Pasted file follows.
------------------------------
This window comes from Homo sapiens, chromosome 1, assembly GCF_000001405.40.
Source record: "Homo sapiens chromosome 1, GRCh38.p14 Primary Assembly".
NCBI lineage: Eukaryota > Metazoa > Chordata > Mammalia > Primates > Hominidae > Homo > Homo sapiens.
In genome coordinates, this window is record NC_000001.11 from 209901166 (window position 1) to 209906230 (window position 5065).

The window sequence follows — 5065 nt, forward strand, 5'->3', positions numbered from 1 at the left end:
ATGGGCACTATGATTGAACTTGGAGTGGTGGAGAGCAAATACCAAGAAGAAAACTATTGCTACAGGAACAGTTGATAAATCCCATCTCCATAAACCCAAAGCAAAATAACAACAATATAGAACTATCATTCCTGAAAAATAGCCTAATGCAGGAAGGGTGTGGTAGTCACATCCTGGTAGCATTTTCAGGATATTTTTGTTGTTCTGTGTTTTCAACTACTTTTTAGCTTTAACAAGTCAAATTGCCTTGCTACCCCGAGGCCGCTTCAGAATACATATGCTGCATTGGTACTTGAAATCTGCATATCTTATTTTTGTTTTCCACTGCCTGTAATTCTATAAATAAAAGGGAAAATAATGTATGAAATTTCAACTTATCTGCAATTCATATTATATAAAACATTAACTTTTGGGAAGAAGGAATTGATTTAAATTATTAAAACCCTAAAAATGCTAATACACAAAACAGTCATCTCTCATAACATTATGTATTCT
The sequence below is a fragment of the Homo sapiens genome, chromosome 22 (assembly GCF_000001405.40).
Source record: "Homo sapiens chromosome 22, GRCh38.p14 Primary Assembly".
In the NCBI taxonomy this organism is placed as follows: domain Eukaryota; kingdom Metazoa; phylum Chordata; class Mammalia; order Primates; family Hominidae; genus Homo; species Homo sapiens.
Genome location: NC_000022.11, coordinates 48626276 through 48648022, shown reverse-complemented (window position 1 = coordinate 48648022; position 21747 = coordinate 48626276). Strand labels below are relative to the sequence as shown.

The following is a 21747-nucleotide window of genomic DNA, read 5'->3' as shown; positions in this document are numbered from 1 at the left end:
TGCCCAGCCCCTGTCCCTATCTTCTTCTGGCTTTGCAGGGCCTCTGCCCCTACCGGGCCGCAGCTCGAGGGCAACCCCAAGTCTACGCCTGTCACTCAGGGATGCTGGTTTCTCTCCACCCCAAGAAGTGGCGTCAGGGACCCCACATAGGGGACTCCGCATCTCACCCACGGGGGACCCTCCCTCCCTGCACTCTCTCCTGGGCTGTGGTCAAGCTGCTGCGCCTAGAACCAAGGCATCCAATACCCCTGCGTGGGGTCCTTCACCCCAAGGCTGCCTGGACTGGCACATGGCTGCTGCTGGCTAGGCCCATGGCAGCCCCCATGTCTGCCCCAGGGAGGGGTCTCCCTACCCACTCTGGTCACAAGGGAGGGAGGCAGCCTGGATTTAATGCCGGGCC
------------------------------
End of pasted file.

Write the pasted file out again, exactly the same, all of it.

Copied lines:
This window comes from Homo sapiens, chromosome 1, assembly GCF_000001405.40.
Source record: "Homo sapiens chromosome 1, GRCh38.p14 Primary Assembly".
NCBI lineage: Eukaryota > Metazoa > Chordata > Mammalia > Primates > Hominidae > Homo > Homo sapiens.
In genome coordinates, this window is record NC_000001.11 from 209901166 (window position 1) to 209906230 (window position 5065).

The window sequence follows — 5065 nt, forward strand, 5'->3', positions numbered from 1 at the left end:
ATGGGCACTATGATTGAACTTGGAGTGGTGGAGAGCAAATACCAAGAAGAAAACTATTGCTACAGGAACAGTTGATAAATCCCATCTCCATAAACCCAAAGCAAAATAACAACAATATAGAACTATCATTCCTGAAAAATAGCCTAATGCAGGAAGGGTGTGGTAGTCACATCCTGGTAGCATTTTCAGGATATTTTTGTTGTTCTGTGTTTTCAACTACTTTTTAGCTTTAACAAGTCAAATTGCCTTGCTACCCCGAGGCCGCTTCAGAATACATATGCTGCATTGGTACTTGAAATCTGCATATCTTATTTTTGTTTTCCACTGCCTGTAATTCTATAAATAAAAGGGAAAATAATGTATGAAATTTCAACTTATCTGCAATTCATATTATATAAAACATTAACTTTTGGGAAGAAGGAATTGATTTAAATTATTAAAACCCTAAAAATGCTAATACACAAAACAGTCATCTCTCATAACATTATGTATTCT
The sequence below is a fragment of the Homo sapiens genome, chromosome 22 (assembly GCF_000001405.40).
Source record: "Homo sapiens chromosome 22, GRCh38.p14 Primary Assembly".
In the NCBI taxonomy this organism is placed as follows: domain Eukaryota; kingdom Metazoa; phylum Chordata; class Mammalia; order Primates; family Hominidae; genus Homo; species Homo sapiens.
Genome location: NC_000022.11, coordinates 48626276 through 48648022, shown reverse-complemented (window position 1 = coordinate 48648022; position 21747 = coordinate 48626276). Strand labels below are relative to the sequence as shown.

The following is a 21747-nucleotide window of genomic DNA, read 5'->3' as shown; positions in this document are numbered from 1 at the left end:
TGCCCAGCCCCTGTCCCTATCTTCTTCTGGCTTTGCAGGGCCTCTGCCCCTACCGGGCCGCAGCTCGAGGGCAACCCCAAGTCTACGCCTGTCACTCAGGGATGCTGGTTTCTCTCCACCCCAAGAAGTGGCGTCAGGGACCCCACATAGGGGACTCCGCATCTCACCCACGGGGGACCCTCCCTCCCTGCACTCTCTCCTGGGCTGTGGTCAAGCTGCTGCGCCTAGAACCAAGGCATCCAATACCCCTGCGTGGGGTCCTTCACCCCAAGGCTGCCTGGACTGGCACATGGCTGCTGCTGGCTAGGCCCATGGCAGCCCCCATGTCTGCCCCAGGGAGGGGTCTCCCTACCCACTCTGGTCACAAGGGAGGGAGGCAGCCTGGATTTAATGCCGGGCC